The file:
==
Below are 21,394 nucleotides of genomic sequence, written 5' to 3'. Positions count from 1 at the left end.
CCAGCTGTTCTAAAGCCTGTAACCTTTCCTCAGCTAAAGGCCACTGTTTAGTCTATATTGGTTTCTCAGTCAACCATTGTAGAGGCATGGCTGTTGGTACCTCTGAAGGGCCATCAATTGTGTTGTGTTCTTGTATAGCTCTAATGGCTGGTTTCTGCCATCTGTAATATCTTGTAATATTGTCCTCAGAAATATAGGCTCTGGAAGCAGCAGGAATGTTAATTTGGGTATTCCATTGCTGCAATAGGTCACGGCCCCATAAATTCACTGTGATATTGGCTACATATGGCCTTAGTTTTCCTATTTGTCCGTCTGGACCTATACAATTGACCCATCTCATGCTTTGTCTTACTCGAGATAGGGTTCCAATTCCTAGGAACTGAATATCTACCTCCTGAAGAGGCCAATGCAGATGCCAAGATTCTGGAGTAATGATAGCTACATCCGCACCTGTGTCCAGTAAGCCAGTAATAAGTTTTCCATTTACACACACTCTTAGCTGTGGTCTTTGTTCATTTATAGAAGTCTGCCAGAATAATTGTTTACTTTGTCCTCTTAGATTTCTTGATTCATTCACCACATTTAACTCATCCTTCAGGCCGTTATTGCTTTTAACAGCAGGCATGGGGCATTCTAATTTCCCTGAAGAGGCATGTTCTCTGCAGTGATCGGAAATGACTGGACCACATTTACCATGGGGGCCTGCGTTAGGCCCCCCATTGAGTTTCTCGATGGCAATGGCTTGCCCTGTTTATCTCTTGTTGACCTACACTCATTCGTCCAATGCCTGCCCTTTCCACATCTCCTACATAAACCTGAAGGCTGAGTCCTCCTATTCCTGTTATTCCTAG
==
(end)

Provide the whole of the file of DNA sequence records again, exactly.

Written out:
Below are 21,394 nucleotides of genomic sequence, written 5' to 3'. Positions count from 1 at the left end.
CCAGCTGTTCTAAAGCCTGTAACCTTTCCTCAGCTAAAGGCCACTGTTTAGTCTATATTGGTTTCTCAGTCAACCATTGTAGAGGCATGGCTGTTGGTACCTCTGAAGGGCCATCAATTGTGTTGTGTTCTTGTATAGCTCTAATGGCTGGTTTCTGCCATCTGTAATATCTTGTAATATTGTCCTCAGAAATATAGGCTCTGGAAGCAGCAGGAATGTTAATTTGGGTATTCCATTGCTGCAATAGGTCACGGCCCCATAAATTCACTGTGATATTGGCTACATATGGCCTTAGTTTTCCTATTTGTCCGTCTGGACCTATACAATTGACCCATCTCATGCTTTGTCTTACTCGAGATAGGGTTCCAATTCCTAGGAACTGAATATCTACCTCCTGAAGAGGCCAATGCAGATGCCAAGATTCTGGAGTAATGATAGCTACATCCGCACCTGTGTCCAGTAAGCCAGTAATAAGTTTTCCATTTACACACACTCTTAGCTGTGGTCTTTGTTCATTTATAGAAGTCTGCCAGAATAATTGTTTACTTTGTCCTCTTAGATTTCTTGATTCATTCACCACATTTAACTCATCCTTCAGGCCGTTATTGCTTTTAACAGCAGGCATGGGGCATTCTAATTTCCCTGAAGAGGCATGTTCTCTGCAGTGATCGGAAATGACTGGACCACATTTACCATGGGGGCCTGCGTTAGGCCCCCCATTGAGTTTCTCGATGGCAATGGCTTGCCCTGTTTATCTCTTGTTGACCTACACTCATTCGTCCAATGCCTGCCCTTTCCACATCTCCTACATAAACCTGAAGGCTGAGTCCTCCTATTCCTGTTATTCCTAG